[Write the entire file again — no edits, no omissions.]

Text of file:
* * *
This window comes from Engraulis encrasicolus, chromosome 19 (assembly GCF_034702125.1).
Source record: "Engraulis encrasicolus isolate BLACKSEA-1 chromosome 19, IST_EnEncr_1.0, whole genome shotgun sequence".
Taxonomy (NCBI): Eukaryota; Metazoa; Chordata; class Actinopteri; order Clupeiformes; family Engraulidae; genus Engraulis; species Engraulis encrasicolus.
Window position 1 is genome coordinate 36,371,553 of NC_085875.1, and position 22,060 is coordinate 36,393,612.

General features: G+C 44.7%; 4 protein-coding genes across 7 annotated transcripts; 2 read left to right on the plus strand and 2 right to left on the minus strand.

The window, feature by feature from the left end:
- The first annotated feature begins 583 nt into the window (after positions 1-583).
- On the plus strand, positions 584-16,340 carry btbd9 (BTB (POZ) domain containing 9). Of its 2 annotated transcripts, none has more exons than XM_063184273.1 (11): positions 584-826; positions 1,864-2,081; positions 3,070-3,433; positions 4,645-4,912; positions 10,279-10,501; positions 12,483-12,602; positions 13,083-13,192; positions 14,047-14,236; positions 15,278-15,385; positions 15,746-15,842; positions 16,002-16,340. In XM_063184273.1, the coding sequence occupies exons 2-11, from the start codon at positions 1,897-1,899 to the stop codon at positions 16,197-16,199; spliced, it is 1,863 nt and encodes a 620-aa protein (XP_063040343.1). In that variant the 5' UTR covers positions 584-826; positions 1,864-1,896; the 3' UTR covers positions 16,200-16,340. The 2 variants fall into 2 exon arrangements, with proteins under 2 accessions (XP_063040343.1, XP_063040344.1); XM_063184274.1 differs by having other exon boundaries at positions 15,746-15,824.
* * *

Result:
This window comes from Engraulis encrasicolus, chromosome 19 (assembly GCF_034702125.1).
Source record: "Engraulis encrasicolus isolate BLACKSEA-1 chromosome 19, IST_EnEncr_1.0, whole genome shotgun sequence".
Taxonomy (NCBI): Eukaryota; Metazoa; Chordata; class Actinopteri; order Clupeiformes; family Engraulidae; genus Engraulis; species Engraulis encrasicolus.
Window position 1 is genome coordinate 36,371,553 of NC_085875.1, and position 22,060 is coordinate 36,393,612.

General features: G+C 44.7%; 4 protein-coding genes across 7 annotated transcripts; 2 read left to right on the plus strand and 2 right to left on the minus strand.

The window, feature by feature from the left end:
- The first annotated feature begins 583 nt into the window (after positions 1-583).
- On the plus strand, positions 584-16,340 carry btbd9 (BTB (POZ) domain containing 9). Of its 2 annotated transcripts, none has more exons than XM_063184273.1 (11): positions 584-826; positions 1,864-2,081; positions 3,070-3,433; positions 4,645-4,912; positions 10,279-10,501; positions 12,483-12,602; positions 13,083-13,192; positions 14,047-14,236; positions 15,278-15,385; positions 15,746-15,842; positions 16,002-16,340. In XM_063184273.1, the coding sequence occupies exons 2-11, from the start codon at positions 1,897-1,899 to the stop codon at positions 16,197-16,199; spliced, it is 1,863 nt and encodes a 620-aa protein (XP_063040343.1). In that variant the 5' UTR covers positions 584-826; positions 1,864-1,896; the 3' UTR covers positions 16,200-16,340. The 2 variants fall into 2 exon arrangements, with proteins under 2 accessions (XP_063040343.1, XP_063040344.1); XM_063184274.1 differs by having other exon boundaries at positions 15,746-15,824.